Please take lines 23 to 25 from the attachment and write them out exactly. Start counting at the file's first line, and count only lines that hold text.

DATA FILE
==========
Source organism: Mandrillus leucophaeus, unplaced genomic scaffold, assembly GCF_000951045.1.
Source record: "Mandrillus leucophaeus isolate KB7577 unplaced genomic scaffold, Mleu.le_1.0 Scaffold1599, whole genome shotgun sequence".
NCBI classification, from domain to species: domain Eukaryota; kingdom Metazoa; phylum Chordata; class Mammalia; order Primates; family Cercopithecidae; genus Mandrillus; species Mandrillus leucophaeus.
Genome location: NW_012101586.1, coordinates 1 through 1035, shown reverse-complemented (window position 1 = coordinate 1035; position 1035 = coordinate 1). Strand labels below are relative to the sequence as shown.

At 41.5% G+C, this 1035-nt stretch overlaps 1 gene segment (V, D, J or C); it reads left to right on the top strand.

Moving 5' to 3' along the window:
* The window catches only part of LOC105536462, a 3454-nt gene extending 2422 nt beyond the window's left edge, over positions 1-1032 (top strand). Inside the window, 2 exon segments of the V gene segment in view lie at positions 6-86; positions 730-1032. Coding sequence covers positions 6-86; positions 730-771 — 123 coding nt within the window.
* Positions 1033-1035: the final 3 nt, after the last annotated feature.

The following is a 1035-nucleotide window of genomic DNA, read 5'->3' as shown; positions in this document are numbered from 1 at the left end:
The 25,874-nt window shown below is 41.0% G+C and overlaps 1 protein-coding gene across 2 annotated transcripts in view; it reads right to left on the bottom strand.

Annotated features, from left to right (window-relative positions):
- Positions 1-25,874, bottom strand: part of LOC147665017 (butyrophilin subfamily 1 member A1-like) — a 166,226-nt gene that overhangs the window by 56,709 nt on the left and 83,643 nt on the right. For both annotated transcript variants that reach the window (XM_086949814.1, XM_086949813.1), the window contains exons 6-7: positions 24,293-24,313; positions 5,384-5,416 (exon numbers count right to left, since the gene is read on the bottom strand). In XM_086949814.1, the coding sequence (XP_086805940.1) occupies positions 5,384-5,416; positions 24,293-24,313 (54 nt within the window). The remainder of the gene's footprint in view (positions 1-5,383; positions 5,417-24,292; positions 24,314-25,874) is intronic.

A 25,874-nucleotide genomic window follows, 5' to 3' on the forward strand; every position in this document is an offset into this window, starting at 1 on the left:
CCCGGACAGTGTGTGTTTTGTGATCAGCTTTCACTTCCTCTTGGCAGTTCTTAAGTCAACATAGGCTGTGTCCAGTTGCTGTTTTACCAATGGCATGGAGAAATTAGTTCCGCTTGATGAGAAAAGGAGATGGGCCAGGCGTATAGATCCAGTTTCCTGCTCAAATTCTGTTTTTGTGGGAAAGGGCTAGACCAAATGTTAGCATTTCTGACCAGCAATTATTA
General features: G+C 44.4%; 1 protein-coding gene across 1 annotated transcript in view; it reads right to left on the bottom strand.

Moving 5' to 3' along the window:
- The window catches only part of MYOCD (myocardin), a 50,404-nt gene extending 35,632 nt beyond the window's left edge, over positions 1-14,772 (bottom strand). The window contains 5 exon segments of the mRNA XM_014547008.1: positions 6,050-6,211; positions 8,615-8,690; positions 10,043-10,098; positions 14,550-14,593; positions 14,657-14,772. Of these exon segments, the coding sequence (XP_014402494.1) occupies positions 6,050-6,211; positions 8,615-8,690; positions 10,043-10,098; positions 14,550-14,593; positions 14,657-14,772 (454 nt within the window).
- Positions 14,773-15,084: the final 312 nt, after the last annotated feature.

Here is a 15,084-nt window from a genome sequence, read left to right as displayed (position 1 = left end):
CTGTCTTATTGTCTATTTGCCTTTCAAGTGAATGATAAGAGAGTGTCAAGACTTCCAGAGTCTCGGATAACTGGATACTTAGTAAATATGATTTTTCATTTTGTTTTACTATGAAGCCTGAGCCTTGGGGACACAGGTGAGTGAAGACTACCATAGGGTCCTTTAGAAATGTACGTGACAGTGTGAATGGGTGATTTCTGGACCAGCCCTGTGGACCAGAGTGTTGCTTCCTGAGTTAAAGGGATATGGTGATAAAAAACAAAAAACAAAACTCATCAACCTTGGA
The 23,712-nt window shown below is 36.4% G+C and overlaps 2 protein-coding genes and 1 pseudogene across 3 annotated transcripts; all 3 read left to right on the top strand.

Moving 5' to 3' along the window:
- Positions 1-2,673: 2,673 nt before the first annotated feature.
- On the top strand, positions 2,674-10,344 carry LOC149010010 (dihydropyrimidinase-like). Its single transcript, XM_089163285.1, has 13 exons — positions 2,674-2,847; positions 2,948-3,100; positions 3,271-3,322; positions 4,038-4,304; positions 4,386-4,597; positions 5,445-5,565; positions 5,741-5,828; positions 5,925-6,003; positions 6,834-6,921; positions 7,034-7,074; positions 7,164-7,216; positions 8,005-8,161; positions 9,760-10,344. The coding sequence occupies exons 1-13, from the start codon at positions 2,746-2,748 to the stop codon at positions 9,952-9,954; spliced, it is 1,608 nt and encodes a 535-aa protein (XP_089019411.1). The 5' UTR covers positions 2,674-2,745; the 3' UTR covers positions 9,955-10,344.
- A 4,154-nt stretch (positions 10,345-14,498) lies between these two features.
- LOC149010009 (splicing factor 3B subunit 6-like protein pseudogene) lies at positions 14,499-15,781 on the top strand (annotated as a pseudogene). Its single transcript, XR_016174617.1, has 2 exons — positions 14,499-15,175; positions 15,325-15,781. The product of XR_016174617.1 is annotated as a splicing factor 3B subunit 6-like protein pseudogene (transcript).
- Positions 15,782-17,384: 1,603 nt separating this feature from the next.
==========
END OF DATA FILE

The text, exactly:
- Positions 1-2,673: 2,673 nt before the first annotated feature.
- On the top strand, positions 2,674-10,344 carry LOC149010010 (dihydropyrimidinase-like). Its single transcript, XM_089163285.1, has 13 exons — positions 2,674-2,847; positions 2,948-3,100; positions 3,271-3,322; positions 4,038-4,304; positions 4,386-4,597; positions 5,445-5,565; positions 5,741-5,828; positions 5,925-6,003; positions 6,834-6,921; positions 7,034-7,074; positions 7,164-7,216; positions 8,005-8,161; positions 9,760-10,344. The coding sequence occupies exons 1-13, from the start codon at positions 2,746-2,748 to the stop codon at positions 9,952-9,954; spliced, it is 1,608 nt and encodes a 535-aa protein (XP_089019411.1). The 5' UTR covers positions 2,674-2,745; the 3' UTR covers positions 9,955-10,344.
- A 4,154-nt stretch (positions 10,345-14,498) lies between these two features.